A benchmark tool running locally will help identify bottlenecks. The next step is to use a monitoring tool that can track requests in a live production environment.

Performance investigations are all about gathering information, and they cross check that every tool is saying at least a cohesive story.

Site24x7 Monitoring

A tool like Site24x7 can aid in tackling performance issues.

For this application, you want to focus on the P95 latencies in the two APIs. This is the ripple effect, because the APIs are part of a series of interconnected services in a distributed architecture. When one API starts having performance issues, other APIs downstream can also experience problems.

Scalability is another crucial factor. As the user base grows, the app can start to lag. Tracking normal behavior and predicting how the app scales over time helps. The nested async loop found on this app might work well for N number of users, but may not scale because the number is unbound.

Lastly, as you deploy optimizations and improvements, it’s key to track version dependencies. With each iteration, you must be able to know which version is better or worse for the performance.

A proper monitoring tool is necessary, because issues aren’t always easy to spot in a local dev environment. The assumptions made locally may not be valid in production, because your customers can have a different opinion. Start your 30 day free trial of Site24x7.

A More Performant Solution

With the arsenal of tools so far, it’s time to explore a better approach.

CURL said that the first API is the one having performance issues. This means any improvements made to the second API are negligible. Even though there’s a ripple effect here, shaving off a few milliseconds from the second API won’t make much of a difference.

NBomber corroborated this story by showing the P95s were at almost two seconds in the first API. Then, dotTrace singled out the async loop, because this is where the algorithm spent most of its time. A monitoring tool like Site24x7 would have provided supporting information by showing P95 latencies, scalability over time, and versioning. Likely, the specific version that introduced the nested loop would have spiked latencies.

According to performance theory, quadratic complexity is a big concern, because the performance exponentially degrades. A good technique is to squash the complexity by reducing the number of iterations inside the loop.

One limitation in .NET is that, every time you see an await, the logic blocks and sends only one request at a time. This halts the iteration and waits for the second API to return a response. This is sad news for the performance.

One naive approach is to simply crush the loop by sending all HTTP requests at the same time:

app.MapGet("/", async (HttpClient client) =>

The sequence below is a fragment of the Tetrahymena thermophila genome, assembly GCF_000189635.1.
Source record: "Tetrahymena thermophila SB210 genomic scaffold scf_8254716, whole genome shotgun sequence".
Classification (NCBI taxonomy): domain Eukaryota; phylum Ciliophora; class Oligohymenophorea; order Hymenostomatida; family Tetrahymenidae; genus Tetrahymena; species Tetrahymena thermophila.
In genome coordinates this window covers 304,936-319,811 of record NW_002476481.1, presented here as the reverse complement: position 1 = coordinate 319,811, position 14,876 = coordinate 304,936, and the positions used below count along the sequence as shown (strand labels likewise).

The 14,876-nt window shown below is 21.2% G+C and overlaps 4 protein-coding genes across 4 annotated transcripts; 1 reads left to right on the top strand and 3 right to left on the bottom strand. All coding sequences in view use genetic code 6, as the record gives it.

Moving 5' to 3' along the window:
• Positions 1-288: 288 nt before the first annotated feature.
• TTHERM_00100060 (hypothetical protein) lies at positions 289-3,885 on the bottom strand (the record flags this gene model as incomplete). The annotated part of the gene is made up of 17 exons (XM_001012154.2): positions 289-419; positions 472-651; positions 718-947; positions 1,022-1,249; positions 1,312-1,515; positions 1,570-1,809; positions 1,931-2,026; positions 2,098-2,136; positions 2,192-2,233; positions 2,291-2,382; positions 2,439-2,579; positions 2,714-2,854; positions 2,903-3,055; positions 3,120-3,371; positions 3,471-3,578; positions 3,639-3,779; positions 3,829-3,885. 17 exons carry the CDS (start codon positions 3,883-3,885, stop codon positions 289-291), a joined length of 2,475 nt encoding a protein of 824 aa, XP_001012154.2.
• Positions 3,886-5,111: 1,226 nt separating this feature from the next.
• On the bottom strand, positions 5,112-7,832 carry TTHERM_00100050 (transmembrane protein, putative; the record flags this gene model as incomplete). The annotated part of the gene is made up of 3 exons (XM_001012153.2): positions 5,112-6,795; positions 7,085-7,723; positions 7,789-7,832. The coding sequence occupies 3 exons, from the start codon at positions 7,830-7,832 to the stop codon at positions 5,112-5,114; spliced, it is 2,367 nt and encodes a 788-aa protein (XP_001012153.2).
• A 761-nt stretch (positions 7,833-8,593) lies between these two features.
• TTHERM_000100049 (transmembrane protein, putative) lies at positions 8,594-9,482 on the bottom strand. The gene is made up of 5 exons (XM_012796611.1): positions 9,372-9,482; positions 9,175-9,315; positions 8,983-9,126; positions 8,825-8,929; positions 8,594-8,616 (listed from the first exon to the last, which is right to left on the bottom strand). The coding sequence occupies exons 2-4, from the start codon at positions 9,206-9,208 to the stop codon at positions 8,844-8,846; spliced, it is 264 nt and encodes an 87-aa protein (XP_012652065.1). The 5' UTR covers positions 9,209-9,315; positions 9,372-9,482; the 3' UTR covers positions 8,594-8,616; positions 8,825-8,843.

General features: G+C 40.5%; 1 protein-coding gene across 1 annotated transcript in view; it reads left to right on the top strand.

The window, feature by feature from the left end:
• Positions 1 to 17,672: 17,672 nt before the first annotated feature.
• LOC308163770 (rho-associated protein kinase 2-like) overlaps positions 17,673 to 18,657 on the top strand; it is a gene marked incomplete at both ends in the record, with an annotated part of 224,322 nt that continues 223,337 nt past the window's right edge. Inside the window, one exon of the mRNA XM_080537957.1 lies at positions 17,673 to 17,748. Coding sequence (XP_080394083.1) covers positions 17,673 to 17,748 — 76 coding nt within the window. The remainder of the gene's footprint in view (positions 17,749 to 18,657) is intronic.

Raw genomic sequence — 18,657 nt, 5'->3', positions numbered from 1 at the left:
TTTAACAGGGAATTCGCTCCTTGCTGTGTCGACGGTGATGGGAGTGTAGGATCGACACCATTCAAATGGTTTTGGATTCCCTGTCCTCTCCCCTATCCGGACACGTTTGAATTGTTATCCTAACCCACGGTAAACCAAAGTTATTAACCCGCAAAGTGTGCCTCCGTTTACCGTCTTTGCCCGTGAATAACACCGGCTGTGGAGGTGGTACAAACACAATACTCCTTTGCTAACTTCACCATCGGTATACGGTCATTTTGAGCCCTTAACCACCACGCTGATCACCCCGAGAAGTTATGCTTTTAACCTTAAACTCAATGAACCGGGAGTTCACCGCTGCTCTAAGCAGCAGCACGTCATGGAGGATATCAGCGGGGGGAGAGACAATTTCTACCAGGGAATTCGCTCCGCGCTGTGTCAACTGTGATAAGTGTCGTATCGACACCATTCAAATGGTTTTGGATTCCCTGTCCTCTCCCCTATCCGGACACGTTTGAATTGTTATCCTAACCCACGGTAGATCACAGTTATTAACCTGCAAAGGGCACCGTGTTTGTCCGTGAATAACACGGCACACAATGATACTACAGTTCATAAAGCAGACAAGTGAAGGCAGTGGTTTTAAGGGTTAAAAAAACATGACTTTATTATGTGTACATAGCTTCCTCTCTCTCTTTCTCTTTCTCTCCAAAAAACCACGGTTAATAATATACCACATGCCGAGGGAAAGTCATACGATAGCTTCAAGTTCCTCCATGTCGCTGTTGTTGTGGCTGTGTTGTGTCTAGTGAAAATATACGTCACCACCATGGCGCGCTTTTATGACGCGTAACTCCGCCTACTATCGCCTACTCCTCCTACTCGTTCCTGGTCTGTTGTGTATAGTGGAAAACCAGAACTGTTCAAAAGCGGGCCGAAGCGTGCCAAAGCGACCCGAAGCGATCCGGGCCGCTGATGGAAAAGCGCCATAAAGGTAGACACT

(await Task.WhenAll( // blocks only once
     .Range(0, 100)
     .Select(_ =>
       client.GetFromJsonAsync<List<WeatherForecast>>( // Oof
 .ToArray()[Random.Shared.Next(0, 100)]);

This will nuke the await inside the loop and blocks only once. The Task.WhenAll sends everything in parallel, which smashes the loop.

This approach might work, but it runs the risk of spamming the second API with too many requests at once. The web server can reject requests, because it thinks it might be a DoS attack. A far more sustainable approach is to cut down iterations by sending only a few at a time:

var sem = new SemaphoreSlim(10); // 10 at a time

app.MapGet("/", async (HttpClient client) =>
 (await Task.WhenAll(
     .Range(0, 100)
     .Select(async _ =>
         await sem.WaitAsync(); // throttle requests
         return await client.GetFromJsonAsync<List<WeatherForecast>>(
 .ToArray()[Random.Shared.Next(0, 100)]);

This works much like a bouncer at a club. The max capacity is ten. As requests enter the pool, only ten can enter at one time. This also allows concurrent requests, so if one request exits the pool, another can immediately enter without having to wait on ten requests.

This cuts the algorithmic complexity by a factor of ten and relieves pressure from all the crazy looping.

With this code in place, run NBomber and check the results.

A more performant solution

The P95 latencies are now a third of what they used to be. A half-second response is far more reasonable than anything that takes over a second. Of course, you can keep going and optimize this further, but I think your customers will be quite pleased with this.


Performance optimizations are a never-ending story. As the business grows, the assumptions once made in the code can become invalid over time. Therefore, you need tools to analyze, draw benchmarks, and continuously monitor the app to help quell performance woes.